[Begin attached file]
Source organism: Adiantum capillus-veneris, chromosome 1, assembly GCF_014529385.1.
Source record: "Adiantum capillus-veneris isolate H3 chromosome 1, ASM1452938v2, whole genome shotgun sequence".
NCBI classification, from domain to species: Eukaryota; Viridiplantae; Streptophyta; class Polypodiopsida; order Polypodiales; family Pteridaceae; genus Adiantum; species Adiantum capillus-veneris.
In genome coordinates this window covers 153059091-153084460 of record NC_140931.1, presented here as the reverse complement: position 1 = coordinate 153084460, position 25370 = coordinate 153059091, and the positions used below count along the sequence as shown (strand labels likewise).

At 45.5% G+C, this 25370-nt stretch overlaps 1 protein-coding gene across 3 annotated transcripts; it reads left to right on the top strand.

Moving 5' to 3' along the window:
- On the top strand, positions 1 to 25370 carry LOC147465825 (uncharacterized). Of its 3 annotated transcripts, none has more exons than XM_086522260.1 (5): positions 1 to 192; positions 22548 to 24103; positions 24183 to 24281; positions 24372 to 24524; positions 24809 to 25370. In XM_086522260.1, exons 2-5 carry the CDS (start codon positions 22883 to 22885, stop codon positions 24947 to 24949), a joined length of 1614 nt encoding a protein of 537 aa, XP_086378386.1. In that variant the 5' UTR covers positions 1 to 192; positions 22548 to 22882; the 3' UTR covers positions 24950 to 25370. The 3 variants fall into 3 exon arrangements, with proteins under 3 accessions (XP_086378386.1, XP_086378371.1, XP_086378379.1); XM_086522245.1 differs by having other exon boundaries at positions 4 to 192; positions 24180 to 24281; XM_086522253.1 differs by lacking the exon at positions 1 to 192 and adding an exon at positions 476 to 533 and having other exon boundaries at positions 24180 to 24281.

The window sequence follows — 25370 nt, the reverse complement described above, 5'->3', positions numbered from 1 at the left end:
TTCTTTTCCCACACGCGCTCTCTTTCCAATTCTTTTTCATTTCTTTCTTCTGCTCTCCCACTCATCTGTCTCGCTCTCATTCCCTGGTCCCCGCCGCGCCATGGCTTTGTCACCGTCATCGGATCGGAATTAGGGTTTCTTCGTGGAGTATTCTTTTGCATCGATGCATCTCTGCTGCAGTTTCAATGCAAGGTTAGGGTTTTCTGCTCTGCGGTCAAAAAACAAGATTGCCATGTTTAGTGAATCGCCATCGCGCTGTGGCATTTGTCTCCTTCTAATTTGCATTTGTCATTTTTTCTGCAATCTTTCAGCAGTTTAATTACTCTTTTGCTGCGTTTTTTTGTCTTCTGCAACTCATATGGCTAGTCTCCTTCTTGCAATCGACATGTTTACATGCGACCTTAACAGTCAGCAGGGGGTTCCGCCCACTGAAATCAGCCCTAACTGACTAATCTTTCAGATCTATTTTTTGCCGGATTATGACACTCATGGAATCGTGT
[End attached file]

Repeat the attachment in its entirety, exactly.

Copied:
Source organism: Adiantum capillus-veneris, chromosome 1, assembly GCF_014529385.1.
Source record: "Adiantum capillus-veneris isolate H3 chromosome 1, ASM1452938v2, whole genome shotgun sequence".
NCBI classification, from domain to species: Eukaryota; Viridiplantae; Streptophyta; class Polypodiopsida; order Polypodiales; family Pteridaceae; genus Adiantum; species Adiantum capillus-veneris.
In genome coordinates this window covers 153059091-153084460 of record NC_140931.1, presented here as the reverse complement: position 1 = coordinate 153084460, position 25370 = coordinate 153059091, and the positions used below count along the sequence as shown (strand labels likewise).

At 45.5% G+C, this 25370-nt stretch overlaps 1 protein-coding gene across 3 annotated transcripts; it reads left to right on the top strand.

Moving 5' to 3' along the window:
- On the top strand, positions 1 to 25370 carry LOC147465825 (uncharacterized). Of its 3 annotated transcripts, none has more exons than XM_086522260.1 (5): positions 1 to 192; positions 22548 to 24103; positions 24183 to 24281; positions 24372 to 24524; positions 24809 to 25370. In XM_086522260.1, exons 2-5 carry the CDS (start codon positions 22883 to 22885, stop codon positions 24947 to 24949), a joined length of 1614 nt encoding a protein of 537 aa, XP_086378386.1. In that variant the 5' UTR covers positions 1 to 192; positions 22548 to 22882; the 3' UTR covers positions 24950 to 25370. The 3 variants fall into 3 exon arrangements, with proteins under 3 accessions (XP_086378386.1, XP_086378371.1, XP_086378379.1); XM_086522245.1 differs by having other exon boundaries at positions 4 to 192; positions 24180 to 24281; XM_086522253.1 differs by lacking the exon at positions 1 to 192 and adding an exon at positions 476 to 533 and having other exon boundaries at positions 24180 to 24281.

The window sequence follows — 25370 nt, the reverse complement described above, 5'->3', positions numbered from 1 at the left end:
TTCTTTTCCCACACGCGCTCTCTTTCCAATTCTTTTTCATTTCTTTCTTCTGCTCTCCCACTCATCTGTCTCGCTCTCATTCCCTGGTCCCCGCCGCGCCATGGCTTTGTCACCGTCATCGGATCGGAATTAGGGTTTCTTCGTGGAGTATTCTTTTGCATCGATGCATCTCTGCTGCAGTTTCAATGCAAGGTTAGGGTTTTCTGCTCTGCGGTCAAAAAACAAGATTGCCATGTTTAGTGAATCGCCATCGCGCTGTGGCATTTGTCTCCTTCTAATTTGCATTTGTCATTTTTTCTGCAATCTTTCAGCAGTTTAATTACTCTTTTGCTGCGTTTTTTTGTCTTCTGCAACTCATATGGCTAGTCTCCTTCTTGCAATCGACATGTTTACATGCGACCTTAACAGTCAGCAGGGGGTTCCGCCCACTGAAATCAGCCCTAACTGACTAATCTTTCAGATCTATTTTTTGCCGGATTATGACACTCATGGAATCGTGT